As the BJP-led NDA government completes two years in office, an industry chamber described it as “work in progress” but said that “a lot more is required” to be done on the issue of tax disputes, while concerns remain on the huge bad loans incurred by the banking system.
Here’s how key economic ministries have fared in the last two years:
Finance and corporate affairs (Arun Jaitley):
Through the instrument of two full union budgets and more, Jaitley has helped the economy achieve a fair degree of macroeconomic stability and a GDP growth rate of over seven percent, which surpassed China’s, prompting the IMF to tag India as the fastest growing major economy.
The government’s other achievements include controlling the current account and fiscal deficits, while inflation has also declined, with a little help and nudging by the RBI, from 11 percent to below five percent, making room for interest rates to be cut.
However, private investment has been quite slow to revive and job creation has remained low in a situation of stymied industrial growth.
Data earlier this month showed growth of India’s manufacturing, which has the maximum weight in the overall index of industrial production, actually fell by 1.2 percent in March after rising during the month before.
Crucial to the situation is the high levels of bad loans of public sector banks that have choked up credit flow to industry – gross non-performing assets (GNPAs) could rise to 6.9 percent by March 2017, the deadline set by the RBI governor for banks to clean-up their balance sheets.
However, the overhaul of India’s indirect tax system is held up with the proposed Goods and Services Tax (GST) Bill currently stalled in the Rajya Sabha.
Commerce and industry (Nirmala Sitharaman):
This has been directly hit the most by the global economic slowdown, with exports being in decline from around the time Commerce Minister Nirmala Sitharaman took office.
Official data earlier this month showed India’s merchandise exports in April were valued at $20.57 billion – down 6.74 percent in dollar terms – against $22.05 billion in the like month of last year, signalling a decline for the 17th straight month.
Power, coal and renewable energy (Piyush Goyal):
Taken as a whole, one of the few areas of high performance. In his first year, his team conducted the first successful coal mine auctions, while other efforts yielded higher coal output.
The ministry also managed to reduce solar power tariffs through competitive bidding and reviving stranded gas-based power plants.
“India has become power surplus from chronic power shortage. There has been a record capacity addition of 20 percent of current conventional power capacity and solar power capacity addition of 157 percent in the last two years,” Goyal has said.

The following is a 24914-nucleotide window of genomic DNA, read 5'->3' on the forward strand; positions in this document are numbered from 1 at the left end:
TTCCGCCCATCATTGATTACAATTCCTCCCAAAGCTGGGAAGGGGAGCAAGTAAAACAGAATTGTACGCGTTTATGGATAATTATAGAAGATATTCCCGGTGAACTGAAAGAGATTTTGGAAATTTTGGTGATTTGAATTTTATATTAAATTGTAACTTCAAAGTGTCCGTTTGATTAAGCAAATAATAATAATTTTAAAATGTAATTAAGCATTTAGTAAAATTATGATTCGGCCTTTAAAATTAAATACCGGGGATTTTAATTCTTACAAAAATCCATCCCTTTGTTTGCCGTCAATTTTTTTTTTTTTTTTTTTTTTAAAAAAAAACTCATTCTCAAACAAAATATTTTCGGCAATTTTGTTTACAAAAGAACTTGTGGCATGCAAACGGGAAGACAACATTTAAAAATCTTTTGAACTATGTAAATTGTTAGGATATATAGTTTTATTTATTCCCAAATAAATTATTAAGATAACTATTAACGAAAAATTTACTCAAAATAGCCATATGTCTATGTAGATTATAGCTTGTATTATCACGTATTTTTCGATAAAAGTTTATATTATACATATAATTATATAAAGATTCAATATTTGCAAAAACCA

During the second year, Goyal launched the Ujwal Discom Assurance Yojana (UDAY) to revive the hugely indebted state distribution companies.
The power ministry also brought in a new National Tariff Policy, with focus on electricity for all and affordable tariffs through efficiency.
Civil aviation (Ashok Gajapathi Raju):
The central government’s ambitious plans on making flying more affordable and profitable remained grounded, as the sector waited in the wings for the National Civil Aviation Policy, widely debated and appreciated but is still to get the green signal.
The draft policy, nonetheless, has some far-reaching implications. Among the proposals is one to scrap the 5/20 norm, which stipulates a minimum five years of operations and a fleet of 20 aircraft for overseas flying rights, and to peg a minimum tariff of no more than Rs.2,500 per ticket for each flying-hour.
However, the real thrust behind the industry’s turnaround were lower fuel prices, uptick in economic activity and a stellar rise in passenger traffic. All the major listed players reported robust earnings.
Nevertheless, the central government did manage to include the sector in the list of 15 industries in which foreign equity norms were eased.
Communications (Ravi Shankar Prasad):
Aiming to provide better service to the customers the government successfully auctioned spectrum in 2015, mopping up Rs.1.10 lakh crore ($17.6 billion) to licence 380.75 MHz of airwaves in the 900 MHz, 1,800 MHz and 800 MHz and 2100 MHz bands across 17 out of 22 telecom circles.
It also allowed spectrum trading and sharing so that the telecom service providers can offer seamless network connectivity. Mobile number portability across the country was made operational. The service providers are gearing up for nationwide 4G telephony launch.
The government has also planned for another mega spectrum auction this year, from which it expects to garner a whopping Rs.560,000 crore ($83 billion).
But the ghost of call drops kept haunting the government every now and then. The sector regulator, Telecom Regulatory Authority of India, had directed operators to compensate for call drops from Jan 1, 2016. But after a long court battle, the Supreme Court scrapped the watchdog’s order. However, the government assured mobile phone users that it will keep a check on service quality.